Charges for vote fraud? Depends on where you live in Washington

A KING 5 investigation found widespread election fraud is rare, but one-time violators face unequal justice.

SEATTLE – As voting season comes to an end, some election offices are turning their attention to a number of questionable ballots that were cast. Some cases may be referred to the police or prosecutors for further investigation.

For Dennis Herron, of Lewis County, that process resulted in a felony conviction in 2021.

The 79-year-old returned from burying his wife Carolyn, who died of cancer, and voted in the 2020 presidential election. When questioned by the police chief, he admitted to filling it out. ballot and forged her signature.

“When you lose someone you’ve spent your life with, you don’t always make the right choices,” Herron told KING 5 News on his porch in Randle.

While Herron is not in jail, he is currently a felon and has lost some rights.

According to data analyzed by KING 5 Investigators, Herron might not have paid so dearly had he lived in another part of the state.

There have been 42 voter-related criminal cases filed in Washington state since 2007, according to a database filed by the Washington State Courts Administrative Office at the request of KING 5, where record keeping of most court systems in the state.

Per capita, the county with the most lawsuits in Washington state is Lewis, which has charged eight cases of election fraud — at least three of which have been dismissed. Lewis County is about 20 miles south of Olympia.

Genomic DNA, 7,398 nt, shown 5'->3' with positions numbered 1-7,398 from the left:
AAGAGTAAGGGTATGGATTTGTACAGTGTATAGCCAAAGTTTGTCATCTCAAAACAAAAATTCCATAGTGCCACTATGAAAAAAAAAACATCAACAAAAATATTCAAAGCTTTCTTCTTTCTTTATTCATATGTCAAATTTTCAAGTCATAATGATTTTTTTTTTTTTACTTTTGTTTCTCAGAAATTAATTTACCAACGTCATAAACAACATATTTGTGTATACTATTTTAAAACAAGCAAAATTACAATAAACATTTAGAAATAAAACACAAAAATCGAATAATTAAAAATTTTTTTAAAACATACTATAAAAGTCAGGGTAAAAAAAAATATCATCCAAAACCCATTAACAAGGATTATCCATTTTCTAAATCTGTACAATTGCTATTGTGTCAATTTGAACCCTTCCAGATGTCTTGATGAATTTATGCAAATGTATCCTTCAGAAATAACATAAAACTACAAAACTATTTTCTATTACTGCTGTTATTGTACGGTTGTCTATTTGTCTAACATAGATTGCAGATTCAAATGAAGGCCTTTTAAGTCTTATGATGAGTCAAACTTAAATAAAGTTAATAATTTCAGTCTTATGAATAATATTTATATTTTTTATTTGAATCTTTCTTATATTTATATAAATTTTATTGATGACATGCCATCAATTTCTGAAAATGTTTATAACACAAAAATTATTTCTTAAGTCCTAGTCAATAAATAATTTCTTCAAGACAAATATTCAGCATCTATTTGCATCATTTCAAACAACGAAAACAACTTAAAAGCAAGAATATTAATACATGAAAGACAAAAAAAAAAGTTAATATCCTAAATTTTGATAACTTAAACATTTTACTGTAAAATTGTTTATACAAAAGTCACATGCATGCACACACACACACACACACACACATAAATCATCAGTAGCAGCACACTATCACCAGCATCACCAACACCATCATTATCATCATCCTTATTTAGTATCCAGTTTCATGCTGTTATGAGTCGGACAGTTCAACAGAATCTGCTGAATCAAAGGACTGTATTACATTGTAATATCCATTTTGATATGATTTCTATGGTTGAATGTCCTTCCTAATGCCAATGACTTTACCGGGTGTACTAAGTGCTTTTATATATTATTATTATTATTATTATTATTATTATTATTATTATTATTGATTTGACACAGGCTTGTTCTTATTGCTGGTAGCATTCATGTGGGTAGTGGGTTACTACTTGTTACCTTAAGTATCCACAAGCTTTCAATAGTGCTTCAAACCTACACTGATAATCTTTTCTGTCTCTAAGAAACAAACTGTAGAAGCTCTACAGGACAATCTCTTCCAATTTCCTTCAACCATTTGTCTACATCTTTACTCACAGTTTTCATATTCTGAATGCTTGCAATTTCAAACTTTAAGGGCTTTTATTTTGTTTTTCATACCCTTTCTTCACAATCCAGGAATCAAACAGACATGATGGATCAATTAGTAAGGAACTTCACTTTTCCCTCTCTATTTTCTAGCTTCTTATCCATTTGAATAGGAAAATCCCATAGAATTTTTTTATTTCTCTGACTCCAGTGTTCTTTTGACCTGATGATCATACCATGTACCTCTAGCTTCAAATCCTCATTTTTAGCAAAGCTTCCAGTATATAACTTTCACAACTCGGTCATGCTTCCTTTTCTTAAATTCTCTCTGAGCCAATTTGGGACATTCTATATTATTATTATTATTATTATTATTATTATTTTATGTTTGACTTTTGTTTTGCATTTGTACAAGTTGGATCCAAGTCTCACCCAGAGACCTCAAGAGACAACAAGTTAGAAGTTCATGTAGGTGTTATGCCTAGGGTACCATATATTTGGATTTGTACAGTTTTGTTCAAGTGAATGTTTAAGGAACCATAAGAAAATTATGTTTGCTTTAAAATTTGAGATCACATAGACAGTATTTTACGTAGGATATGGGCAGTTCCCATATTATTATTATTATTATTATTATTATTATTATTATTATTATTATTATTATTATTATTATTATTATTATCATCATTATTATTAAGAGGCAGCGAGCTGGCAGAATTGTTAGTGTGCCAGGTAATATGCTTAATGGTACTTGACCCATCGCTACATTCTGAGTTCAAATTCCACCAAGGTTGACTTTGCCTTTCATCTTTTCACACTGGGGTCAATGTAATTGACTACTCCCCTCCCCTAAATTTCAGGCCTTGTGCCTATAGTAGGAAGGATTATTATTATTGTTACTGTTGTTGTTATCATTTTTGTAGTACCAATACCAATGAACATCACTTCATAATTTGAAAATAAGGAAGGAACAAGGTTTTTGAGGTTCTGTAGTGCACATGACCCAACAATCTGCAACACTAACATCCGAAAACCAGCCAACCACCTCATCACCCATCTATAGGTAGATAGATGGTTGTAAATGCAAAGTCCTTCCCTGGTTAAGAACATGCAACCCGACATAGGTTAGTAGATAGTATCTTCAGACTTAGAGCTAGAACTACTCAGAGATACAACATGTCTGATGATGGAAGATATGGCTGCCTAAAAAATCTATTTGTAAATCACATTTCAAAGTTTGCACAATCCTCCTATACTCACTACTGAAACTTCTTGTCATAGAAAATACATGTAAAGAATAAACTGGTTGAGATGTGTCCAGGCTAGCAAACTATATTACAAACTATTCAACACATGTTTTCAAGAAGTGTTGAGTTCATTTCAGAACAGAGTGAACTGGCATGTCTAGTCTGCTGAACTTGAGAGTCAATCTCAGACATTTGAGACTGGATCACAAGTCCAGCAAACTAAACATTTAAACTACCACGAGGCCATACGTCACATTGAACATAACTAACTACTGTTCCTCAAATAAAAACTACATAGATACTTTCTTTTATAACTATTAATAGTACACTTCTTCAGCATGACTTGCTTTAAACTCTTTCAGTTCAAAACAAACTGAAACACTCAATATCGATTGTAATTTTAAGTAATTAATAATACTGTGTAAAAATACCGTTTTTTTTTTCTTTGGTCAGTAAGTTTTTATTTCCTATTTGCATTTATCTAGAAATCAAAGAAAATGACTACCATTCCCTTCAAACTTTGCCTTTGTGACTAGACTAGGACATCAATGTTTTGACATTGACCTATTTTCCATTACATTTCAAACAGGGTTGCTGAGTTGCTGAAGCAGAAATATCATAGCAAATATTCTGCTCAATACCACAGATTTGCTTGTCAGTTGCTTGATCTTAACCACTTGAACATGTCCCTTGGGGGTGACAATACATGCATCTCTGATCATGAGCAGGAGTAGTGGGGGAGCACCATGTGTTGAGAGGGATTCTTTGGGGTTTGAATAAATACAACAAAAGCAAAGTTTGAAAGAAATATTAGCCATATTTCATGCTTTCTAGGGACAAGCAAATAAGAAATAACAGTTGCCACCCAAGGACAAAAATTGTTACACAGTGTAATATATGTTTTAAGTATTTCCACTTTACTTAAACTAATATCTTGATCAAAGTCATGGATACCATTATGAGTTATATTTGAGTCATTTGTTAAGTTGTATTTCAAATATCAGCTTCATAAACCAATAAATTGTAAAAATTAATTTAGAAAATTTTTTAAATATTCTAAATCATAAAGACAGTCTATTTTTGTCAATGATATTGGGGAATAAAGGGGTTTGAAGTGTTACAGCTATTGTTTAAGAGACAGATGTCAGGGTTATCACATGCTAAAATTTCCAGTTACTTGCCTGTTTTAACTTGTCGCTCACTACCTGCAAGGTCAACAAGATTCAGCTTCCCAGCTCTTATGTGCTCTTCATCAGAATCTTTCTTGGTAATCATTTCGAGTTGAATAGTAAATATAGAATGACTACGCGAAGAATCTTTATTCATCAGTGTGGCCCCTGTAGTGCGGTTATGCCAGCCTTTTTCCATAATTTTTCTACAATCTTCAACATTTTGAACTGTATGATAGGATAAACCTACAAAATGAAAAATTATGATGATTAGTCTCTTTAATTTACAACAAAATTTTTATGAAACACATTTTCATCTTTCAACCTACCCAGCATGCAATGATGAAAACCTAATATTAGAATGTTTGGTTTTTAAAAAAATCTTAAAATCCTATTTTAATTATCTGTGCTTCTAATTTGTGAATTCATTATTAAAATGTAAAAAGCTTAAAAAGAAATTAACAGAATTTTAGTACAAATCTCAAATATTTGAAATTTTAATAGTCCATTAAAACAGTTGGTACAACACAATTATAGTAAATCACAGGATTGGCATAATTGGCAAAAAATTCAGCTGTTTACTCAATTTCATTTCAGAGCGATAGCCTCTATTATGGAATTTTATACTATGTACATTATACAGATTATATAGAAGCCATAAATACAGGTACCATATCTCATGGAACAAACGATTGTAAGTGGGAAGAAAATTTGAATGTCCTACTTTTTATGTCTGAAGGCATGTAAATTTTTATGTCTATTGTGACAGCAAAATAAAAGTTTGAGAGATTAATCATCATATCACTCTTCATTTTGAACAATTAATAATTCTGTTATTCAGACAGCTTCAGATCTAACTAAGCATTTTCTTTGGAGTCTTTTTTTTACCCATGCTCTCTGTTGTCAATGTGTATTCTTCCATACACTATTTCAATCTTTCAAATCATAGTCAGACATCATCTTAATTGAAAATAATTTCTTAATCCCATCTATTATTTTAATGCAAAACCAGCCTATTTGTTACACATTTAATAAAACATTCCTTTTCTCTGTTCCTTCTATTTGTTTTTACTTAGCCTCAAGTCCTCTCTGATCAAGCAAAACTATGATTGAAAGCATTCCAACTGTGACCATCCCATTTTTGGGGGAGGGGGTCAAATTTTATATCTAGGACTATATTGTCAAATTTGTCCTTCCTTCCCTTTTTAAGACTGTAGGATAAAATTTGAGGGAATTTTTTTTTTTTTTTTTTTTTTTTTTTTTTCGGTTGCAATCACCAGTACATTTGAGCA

Prosecutor-elect Jonathan Meyer defends prosecutions, especially when conduct is clearly “intentional” as in the case of Herron.

“The community feels that we will not tolerate that kind of activity in our county,” Meyer said.

In King County, elected prosecutor Dan Satterberg took the opposite approach.

King, a county with more than 1.3 million voters, has charged just nine election-related cases in the past 15 years.

“To me, putting these things in front of a judge to use criminal justice resources is really overkill,” Satterberg said of most of the vote-rigging cases that the office of he witnessed.

If an election fraud case appears to be isolated, Satterberg’s office usually sends out a warning letter instead of prosecution. For example, in the November 2020 presidential election, King County Elections officers forwarded to prosecutors 22 questionable ballots cast on behalf of those who died before the ballot was cast. sent to voters. The warning letters, sent to the same mailing address where the deceased voter lived, said “records show that the voter passed away prior to the date the county issued the ballot, indicating that someone was forged a voter’s signature.” The letter warned that “intentionally violating these laws is a crime.”

The letters for the November 2020 election were sent out last month. Satterberg could not explain the lengthy delay.

In all the counties we examined, elections offices canceled voter registrations of voters who were confirmed deceased. No fraudulent ballots were added to the election results.

KING 5 visited some of the 22 homes that sent out warning letters. At least one widow claims that her late husband voted and signed his ballot while he was lying in bed.

“He scribbled on it. He doesn’t have his exact signature,” Cindi Khalsa said.

Her husband, Sada Simran Khalsa, died of COVID-19 on October 1, 2020. She said the signature on his ballot may not match the signature on file at the election office because of him. too sick.